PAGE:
Sometimes it’s just a word that strikes a chord. In a discussion of town meetings past (so what else is new), a voter recalled a selectman explaining the situation with the sand truck. He said, “We can probably get another year out of it but it’s tender.”
Tender. A word used to mean, go easy. We can limp along but only with special care. Applies to machinery and to people.
Punky. That’s another old word used to mean . . . tender. Here’s an old story — often told — and much loved.
Albert Fogg showed up at town meeting much to the surprise of Hebron town folk. Albert lived on the other side of the lake, had no near neighbors, didn’t drive, and even if he did the road was bad and some muddy. “How’d you get here?” they asked Albert.
“I come across the ice,” he said.
“Albert,” the town folk said, shocked, “that ice is awful thin and punky. How’d you dare walk across?”
“Well,” he said, “I made myself as light as I could and walked right along fast.”
At this stage of my life, where a few of my relationships are going or have gone south (is it me or them? pretty sure it’s them, but that’s just me), I make a conscious effort to make myself as light as I can and walk right along fast.
Another lesson learned. It’s a cockah! (Also spelled corker, if you’re not from around here.) On our glorious trip to St. Lucia, I came around a corner at the bed and breakfast to spot my little British hostess reaming out the gardener, a tall, handsome, strong man about four times her size. She was not pleased with the gardening he and his crew had done. And she said so. Several times. She expected that he and his crew would do better or else!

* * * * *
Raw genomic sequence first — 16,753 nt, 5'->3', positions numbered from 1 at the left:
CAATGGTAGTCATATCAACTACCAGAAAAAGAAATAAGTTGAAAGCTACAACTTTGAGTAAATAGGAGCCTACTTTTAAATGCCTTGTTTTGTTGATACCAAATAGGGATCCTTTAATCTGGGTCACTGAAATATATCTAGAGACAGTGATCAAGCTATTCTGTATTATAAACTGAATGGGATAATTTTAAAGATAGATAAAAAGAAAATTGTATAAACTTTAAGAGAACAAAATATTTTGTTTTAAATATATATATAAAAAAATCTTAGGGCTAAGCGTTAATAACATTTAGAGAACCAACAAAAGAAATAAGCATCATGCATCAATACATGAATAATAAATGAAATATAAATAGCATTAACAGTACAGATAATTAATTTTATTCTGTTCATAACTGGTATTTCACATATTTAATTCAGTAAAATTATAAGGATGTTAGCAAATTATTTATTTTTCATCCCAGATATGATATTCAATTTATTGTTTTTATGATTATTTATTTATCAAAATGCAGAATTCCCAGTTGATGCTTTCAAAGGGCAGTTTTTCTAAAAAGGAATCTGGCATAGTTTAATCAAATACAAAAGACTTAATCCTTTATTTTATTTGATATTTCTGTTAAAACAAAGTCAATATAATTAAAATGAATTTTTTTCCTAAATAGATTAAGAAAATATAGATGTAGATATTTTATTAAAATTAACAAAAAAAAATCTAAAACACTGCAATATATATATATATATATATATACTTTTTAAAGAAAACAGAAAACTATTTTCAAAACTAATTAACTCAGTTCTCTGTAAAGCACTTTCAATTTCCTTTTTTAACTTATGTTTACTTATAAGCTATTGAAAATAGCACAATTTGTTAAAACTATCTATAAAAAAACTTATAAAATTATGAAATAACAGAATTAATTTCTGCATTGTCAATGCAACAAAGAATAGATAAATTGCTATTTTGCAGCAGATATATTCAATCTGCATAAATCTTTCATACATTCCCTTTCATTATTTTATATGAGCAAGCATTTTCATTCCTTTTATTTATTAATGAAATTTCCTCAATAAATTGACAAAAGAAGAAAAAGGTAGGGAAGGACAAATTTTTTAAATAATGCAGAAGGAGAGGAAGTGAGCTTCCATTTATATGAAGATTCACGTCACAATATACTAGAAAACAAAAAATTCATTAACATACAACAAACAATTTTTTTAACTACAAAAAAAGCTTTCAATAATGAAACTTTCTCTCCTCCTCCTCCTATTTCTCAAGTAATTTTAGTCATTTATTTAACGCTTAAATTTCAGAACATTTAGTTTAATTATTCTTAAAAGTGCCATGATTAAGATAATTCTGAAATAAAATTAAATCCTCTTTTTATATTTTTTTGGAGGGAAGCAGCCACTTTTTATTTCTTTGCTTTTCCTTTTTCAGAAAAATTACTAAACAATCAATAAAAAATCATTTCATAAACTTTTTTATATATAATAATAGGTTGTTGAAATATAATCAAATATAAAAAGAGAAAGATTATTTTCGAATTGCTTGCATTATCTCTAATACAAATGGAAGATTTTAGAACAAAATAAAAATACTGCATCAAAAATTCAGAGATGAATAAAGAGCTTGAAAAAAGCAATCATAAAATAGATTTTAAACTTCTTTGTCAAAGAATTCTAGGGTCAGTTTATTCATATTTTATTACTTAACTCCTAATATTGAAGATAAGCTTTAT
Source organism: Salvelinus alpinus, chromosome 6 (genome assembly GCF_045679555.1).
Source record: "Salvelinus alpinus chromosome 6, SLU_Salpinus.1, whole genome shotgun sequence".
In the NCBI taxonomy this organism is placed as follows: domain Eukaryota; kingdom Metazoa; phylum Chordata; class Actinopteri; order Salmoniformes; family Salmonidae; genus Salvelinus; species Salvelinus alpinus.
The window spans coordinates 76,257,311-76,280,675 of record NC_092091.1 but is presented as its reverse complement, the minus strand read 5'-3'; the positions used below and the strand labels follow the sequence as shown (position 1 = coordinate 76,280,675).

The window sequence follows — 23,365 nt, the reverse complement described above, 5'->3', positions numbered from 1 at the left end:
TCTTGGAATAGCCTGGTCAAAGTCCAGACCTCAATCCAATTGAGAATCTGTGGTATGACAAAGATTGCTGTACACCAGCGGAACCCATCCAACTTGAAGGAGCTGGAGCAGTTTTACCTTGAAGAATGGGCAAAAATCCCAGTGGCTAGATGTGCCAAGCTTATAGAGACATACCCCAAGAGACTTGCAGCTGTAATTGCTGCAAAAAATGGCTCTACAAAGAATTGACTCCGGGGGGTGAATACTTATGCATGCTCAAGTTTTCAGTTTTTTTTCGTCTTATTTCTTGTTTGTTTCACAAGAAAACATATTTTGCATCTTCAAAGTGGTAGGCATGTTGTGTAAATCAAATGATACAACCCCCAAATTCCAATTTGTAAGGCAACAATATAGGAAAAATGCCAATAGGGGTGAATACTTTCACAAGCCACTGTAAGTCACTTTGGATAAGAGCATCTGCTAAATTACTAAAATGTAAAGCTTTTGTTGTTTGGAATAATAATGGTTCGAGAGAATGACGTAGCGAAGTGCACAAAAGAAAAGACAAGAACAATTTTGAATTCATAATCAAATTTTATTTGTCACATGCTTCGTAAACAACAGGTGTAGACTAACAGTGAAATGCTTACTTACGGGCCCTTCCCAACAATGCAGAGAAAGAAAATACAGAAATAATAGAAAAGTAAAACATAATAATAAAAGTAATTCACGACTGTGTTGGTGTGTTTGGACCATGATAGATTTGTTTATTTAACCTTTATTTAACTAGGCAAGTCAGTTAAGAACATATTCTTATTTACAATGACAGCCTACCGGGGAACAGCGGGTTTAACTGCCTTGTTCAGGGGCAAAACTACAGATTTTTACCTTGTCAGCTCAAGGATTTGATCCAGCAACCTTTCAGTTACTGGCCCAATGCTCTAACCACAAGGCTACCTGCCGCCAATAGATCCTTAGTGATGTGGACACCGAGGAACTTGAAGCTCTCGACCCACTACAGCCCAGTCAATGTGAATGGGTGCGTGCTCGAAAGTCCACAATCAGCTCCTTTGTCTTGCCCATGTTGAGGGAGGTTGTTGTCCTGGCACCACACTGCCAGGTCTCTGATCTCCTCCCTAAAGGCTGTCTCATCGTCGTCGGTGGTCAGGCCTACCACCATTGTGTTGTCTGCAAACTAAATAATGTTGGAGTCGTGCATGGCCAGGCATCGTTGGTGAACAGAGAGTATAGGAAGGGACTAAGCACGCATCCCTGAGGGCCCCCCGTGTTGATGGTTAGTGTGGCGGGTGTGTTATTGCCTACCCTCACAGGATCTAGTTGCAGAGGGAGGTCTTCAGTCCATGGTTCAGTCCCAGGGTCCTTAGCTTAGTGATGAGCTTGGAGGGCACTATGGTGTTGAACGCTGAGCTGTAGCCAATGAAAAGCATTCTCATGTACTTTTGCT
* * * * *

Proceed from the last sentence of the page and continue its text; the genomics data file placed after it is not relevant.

He stood straight and stoic. Then smiled a beautiful big smile and said, “Madame, you always bring out the best in me.”
The perfect response.
One more lesson learned. Kinda embarrassing but what the hey. While in St. Lucia, we ended up in the capital city, Castries — busy place. Didn’t mean to go there, but ended up there. Another story. Anyway, we were walking around the local market. The non-touristy part. A man comes up behind John and me like we’re his best friends. He’d seen us in Marigot Bay where we were staying, so . . . there’s that. He wanted to show us a place where the locals ate. Get us some good local food.
Three tables in a dark little restaurant on a dark little side street. Order at the counter. He will order for us to get the best food at the best price. Even though, it’s 11 AM. A little early for lunch, we say. Oh no, he says, it’s the best time for lunch. We give him $20 to get a bargain. He gets us juices but needs another $20, we’re not sure why. Some negotiating going on at the counter.
Then there’s the tennis ball. Could we donate a few bucks for the children of Marigot Bay?
OK. The tennis ball goes back in his pocket.
He brings to the table a plate of delicious looking chicken and rice and a bowl of delicious looking lamb bones and dumplings.
John and I share the soup. John goes for the chicken and rice. Oh, no, says our host, “That’s my lunch.” And he tucked in.
In the end, John and I enjoyed that soup. We left $60 lighter. Or maybe it was only $50. Either way, it was the most expensive bowl of soup I’ve ever slurped.
I’m pretty sure that fellow tricked us. Be he was so pleasant while doing so, we didn’t really mind. Much.
‘Nother lesson learned.
That’s John Rule in the photo. Doesn’t he look happy? He is. That’s not me in the hammock. I’m the one taking the photo.